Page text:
Editor: David Reiss
Brooklyn Law School

November 24, 2013

Supreme Court of New York Grants Plaintiff’s Motion to Dismiss and Denied Defendant’s Cross-Motion

By Ebube Okoli

The court in deciding Bank of N.Y. Mellon v Arthur, 2013 N.Y. Misc. LEXIS 4875, 2013 NY Slip Op 32625(U) (N.Y. Sup. Ct. Oct. 23, 2013) granted the plaintiff’s motion to dismiss and denied the defendant’s [Arthur] cross-motion.

The Plaintiff commenced a foreclosure of a mortgage. Plaintiff moved for an order: (i) pursuant to CPLR § 3212 granting summary judgment on its foreclosure claim; (ii) pursuant to CPLR § 3211(b) and § 3212, dismissing with prejudice each of the affirmative defenses and counterclaims raised by the defendant in his answer.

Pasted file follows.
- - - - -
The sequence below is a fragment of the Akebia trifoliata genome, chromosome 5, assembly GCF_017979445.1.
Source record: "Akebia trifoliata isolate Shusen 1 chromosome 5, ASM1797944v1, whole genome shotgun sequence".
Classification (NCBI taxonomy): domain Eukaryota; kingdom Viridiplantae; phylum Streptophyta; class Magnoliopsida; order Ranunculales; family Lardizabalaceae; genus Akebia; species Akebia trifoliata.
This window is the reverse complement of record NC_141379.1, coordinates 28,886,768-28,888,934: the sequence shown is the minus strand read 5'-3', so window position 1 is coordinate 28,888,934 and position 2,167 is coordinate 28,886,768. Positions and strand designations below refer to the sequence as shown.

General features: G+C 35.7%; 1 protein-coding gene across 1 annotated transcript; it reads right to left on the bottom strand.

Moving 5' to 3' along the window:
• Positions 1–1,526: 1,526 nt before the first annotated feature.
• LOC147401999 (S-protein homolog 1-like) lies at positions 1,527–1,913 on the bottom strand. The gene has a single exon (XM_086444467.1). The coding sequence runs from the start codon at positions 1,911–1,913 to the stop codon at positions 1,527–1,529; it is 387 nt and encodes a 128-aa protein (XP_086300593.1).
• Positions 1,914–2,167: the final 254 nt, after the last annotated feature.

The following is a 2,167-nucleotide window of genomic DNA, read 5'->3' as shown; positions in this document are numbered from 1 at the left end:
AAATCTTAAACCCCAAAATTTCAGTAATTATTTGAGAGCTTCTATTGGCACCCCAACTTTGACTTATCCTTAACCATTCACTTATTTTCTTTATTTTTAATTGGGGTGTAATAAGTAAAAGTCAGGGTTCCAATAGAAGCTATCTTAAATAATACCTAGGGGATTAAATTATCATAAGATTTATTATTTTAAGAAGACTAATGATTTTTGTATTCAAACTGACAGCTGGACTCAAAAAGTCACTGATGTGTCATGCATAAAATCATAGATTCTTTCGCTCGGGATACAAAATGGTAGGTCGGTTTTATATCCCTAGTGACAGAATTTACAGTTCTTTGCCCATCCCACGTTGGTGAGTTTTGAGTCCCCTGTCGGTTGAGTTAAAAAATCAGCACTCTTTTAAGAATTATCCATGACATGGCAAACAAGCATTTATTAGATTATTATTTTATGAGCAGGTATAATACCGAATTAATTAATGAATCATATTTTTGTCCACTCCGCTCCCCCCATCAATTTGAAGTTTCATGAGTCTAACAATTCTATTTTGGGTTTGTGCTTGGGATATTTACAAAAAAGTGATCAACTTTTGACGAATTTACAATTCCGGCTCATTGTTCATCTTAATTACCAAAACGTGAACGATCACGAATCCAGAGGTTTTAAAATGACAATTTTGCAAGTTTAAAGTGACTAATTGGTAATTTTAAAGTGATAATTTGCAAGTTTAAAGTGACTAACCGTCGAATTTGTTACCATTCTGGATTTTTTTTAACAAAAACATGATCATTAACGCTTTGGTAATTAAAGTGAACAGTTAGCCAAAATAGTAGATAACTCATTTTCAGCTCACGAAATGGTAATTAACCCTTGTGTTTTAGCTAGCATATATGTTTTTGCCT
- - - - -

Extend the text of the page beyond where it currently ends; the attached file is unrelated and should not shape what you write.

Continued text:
The court noted that in a mortgage foreclosure case, “a plaintiff may establish a prima facie right to foreclosure by producing the mortgage documents underlying the transaction and undisputed evidence of nonpayment.” Thus, once the plaintiff established its right to foreclosure, the burden is on the defendant “to raise a triable issue regarding his affirmative defenses and counterclaims in opposition to foreclosure.”

Here, the plaintiff made out its prima facie by producing undisputed affidavits. The court found that Arthur’s response failed to produce competent evidence of any defense to raise an issue of fact. Thus, the court eventually granted the plaintiff’s motion and denied Arthur’s cross-motion.

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